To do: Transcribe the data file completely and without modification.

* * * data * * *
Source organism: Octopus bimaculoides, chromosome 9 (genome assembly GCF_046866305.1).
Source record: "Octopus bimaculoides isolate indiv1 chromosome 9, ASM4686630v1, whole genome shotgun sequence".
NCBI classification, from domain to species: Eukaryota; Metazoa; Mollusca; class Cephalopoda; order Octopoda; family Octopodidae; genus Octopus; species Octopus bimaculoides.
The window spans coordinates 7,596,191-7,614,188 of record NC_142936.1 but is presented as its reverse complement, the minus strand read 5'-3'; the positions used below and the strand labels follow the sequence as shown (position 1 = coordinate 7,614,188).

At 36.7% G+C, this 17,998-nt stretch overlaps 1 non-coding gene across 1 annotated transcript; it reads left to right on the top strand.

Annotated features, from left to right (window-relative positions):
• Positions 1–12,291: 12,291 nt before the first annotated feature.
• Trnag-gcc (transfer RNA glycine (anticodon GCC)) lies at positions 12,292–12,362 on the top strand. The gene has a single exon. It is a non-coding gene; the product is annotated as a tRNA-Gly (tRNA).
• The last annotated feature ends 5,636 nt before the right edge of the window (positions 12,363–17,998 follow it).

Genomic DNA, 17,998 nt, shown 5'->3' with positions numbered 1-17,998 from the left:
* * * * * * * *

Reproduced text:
Source organism: Octopus bimaculoides, chromosome 9 (genome assembly GCF_046866305.1).
Source record: "Octopus bimaculoides isolate indiv1 chromosome 9, ASM4686630v1, whole genome shotgun sequence".
NCBI classification, from domain to species: Eukaryota; Metazoa; Mollusca; class Cephalopoda; order Octopoda; family Octopodidae; genus Octopus; species Octopus bimaculoides.
The window spans coordinates 7,596,191-7,614,188 of record NC_142936.1 but is presented as its reverse complement, the minus strand read 5'-3'; the positions used below and the strand labels follow the sequence as shown (position 1 = coordinate 7,614,188).

At 36.7% G+C, this 17,998-nt stretch overlaps 1 non-coding gene across 1 annotated transcript; it reads left to right on the top strand.

Annotated features, from left to right (window-relative positions):
• Positions 1–12,291: 12,291 nt before the first annotated feature.
• Trnag-gcc (transfer RNA glycine (anticodon GCC)) lies at positions 12,292–12,362 on the top strand. The gene has a single exon. It is a non-coding gene; the product is annotated as a tRNA-Gly (tRNA).
• The last annotated feature ends 5,636 nt before the right edge of the window (positions 12,363–17,998 follow it).

Genomic DNA, 17,998 nt, shown 5'->3' with positions numbered 1-17,998 from the left: